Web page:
DUI defendant wants breathalyzer source code

Audio and video cables are notorious for being overpriced, but they have nothing on breathalyzer accessories. Law enforcement can buy a 10-foot direct connect cable for the Intoxilyzer 5000 for only $98, while a 2400-baud external modem (I kid you not) goes for a mere $297.

But it’s not the price of such accessories that has DUI defendants agitated; it’s the fact that breathalyzer software is secret. Across the country, attorneys are increasingly turning to the “source code defense,” claiming that they have no idea if cops’ breath detection equipment is accurate without peering through the device’s software. In the most recent challenge of this kind, the Kentucky Court of Appeals has demanded that the source code be opened for review. (link)

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2 Responses to “DUI defendant wants breathalyzer source code”


  1. 1 Massachusetts DUI Attorney December 7, 2009 at 1:50 am

    Contrary to popular belief, a breathalyzer does not directly measure blood alcohol. Instead, it reads the alcohol in the person’s breath and uses a computer program to extrapolate the breath alcohol reading into a blood alcohol reading. Consequently, it seems to me that this computer program (the “source code”) should be made available to DUI defense lawyers.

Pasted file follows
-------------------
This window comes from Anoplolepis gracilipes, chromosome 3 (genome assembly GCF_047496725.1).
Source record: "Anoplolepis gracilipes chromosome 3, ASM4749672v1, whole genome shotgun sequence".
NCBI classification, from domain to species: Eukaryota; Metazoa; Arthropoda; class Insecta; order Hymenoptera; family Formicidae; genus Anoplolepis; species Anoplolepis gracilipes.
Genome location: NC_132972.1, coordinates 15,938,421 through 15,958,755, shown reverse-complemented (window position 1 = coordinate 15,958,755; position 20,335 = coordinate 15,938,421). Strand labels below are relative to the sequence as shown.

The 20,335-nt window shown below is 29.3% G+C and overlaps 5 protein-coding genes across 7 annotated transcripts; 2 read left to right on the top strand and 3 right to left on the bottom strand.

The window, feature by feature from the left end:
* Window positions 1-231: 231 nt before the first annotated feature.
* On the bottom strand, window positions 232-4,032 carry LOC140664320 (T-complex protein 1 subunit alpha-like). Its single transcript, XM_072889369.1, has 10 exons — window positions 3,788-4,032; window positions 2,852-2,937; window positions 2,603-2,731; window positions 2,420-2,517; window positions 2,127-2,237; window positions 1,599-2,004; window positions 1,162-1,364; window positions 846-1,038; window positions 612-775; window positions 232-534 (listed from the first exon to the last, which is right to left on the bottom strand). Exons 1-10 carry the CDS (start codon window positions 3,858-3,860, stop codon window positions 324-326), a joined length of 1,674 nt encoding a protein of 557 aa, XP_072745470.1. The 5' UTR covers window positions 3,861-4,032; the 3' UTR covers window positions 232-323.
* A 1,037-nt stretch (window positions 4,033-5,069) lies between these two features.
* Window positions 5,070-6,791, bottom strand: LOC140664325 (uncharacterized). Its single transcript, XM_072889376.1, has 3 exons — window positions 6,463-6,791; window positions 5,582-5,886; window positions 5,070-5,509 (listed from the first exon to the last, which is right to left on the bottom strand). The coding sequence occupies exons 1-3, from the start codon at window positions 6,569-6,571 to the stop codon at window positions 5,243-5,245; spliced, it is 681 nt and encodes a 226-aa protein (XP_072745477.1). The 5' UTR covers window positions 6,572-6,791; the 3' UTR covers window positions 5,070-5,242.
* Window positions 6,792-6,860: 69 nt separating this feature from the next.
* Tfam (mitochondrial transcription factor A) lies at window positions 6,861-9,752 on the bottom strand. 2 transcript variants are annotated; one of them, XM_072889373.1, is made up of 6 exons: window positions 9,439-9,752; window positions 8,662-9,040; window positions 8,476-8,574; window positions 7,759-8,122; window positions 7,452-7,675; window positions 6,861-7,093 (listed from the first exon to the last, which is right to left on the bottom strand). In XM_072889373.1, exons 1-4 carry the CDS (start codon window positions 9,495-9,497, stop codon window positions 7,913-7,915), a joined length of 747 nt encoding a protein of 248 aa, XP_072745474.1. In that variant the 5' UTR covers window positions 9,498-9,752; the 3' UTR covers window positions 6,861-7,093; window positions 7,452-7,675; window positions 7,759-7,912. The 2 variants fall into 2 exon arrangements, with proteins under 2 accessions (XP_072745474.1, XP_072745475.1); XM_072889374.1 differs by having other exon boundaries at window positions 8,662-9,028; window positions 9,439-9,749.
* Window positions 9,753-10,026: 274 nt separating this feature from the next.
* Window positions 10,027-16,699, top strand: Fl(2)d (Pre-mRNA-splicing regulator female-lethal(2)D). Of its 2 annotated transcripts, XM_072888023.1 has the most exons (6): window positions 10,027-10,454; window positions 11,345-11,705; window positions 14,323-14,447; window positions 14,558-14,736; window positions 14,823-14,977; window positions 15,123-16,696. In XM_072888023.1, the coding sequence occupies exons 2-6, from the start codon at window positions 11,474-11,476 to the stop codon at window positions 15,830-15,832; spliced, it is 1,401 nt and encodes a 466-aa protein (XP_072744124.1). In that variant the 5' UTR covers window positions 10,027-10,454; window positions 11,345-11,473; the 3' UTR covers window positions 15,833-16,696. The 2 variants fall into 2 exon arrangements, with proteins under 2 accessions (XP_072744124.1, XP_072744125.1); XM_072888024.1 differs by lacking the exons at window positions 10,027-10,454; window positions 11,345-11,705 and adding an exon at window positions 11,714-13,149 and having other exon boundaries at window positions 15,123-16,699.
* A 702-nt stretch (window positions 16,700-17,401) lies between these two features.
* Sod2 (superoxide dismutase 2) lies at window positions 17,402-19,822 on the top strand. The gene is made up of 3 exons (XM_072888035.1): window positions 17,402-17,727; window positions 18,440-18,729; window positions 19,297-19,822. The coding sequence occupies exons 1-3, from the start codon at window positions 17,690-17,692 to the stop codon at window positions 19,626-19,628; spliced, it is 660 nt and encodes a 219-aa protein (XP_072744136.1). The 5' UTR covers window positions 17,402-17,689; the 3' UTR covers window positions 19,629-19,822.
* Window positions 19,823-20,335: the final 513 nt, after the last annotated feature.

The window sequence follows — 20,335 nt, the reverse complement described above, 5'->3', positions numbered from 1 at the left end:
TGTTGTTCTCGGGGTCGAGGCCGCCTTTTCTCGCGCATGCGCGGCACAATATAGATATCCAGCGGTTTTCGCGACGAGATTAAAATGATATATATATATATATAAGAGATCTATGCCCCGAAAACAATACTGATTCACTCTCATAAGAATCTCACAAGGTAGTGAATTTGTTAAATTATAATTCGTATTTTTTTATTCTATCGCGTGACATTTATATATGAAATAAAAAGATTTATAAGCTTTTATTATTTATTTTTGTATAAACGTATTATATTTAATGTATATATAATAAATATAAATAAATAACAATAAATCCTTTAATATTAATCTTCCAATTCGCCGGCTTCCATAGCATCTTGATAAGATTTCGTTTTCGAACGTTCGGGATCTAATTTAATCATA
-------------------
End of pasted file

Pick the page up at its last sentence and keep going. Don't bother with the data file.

It is axiomatic that discovery rules require the disclosure or relevant evidence or that which would lead to such evidence. Here, there can be little dispute that the programming of the breathalyzer is discoverable. This information should be produced, perhaps subject to a protective order, to allow defense experts to determine whether the breathalyzer accurately measures blood alcohol.

    It should be of no consequence that the source code is possessed by a third party, the manufacturer of the intoxalyzer. The state should require CMI, the intoxalyzer manufacturer to supply the source code. Otherwise, breath tests conducted with the intoxalyzer should be suppressed.

    Attorney Brian E. Simoneau
    Mass. DUI Lawyer

    • 2 jtsmyth8 December 8, 2009 at 12:28 pm

      Thanks for the clarification.


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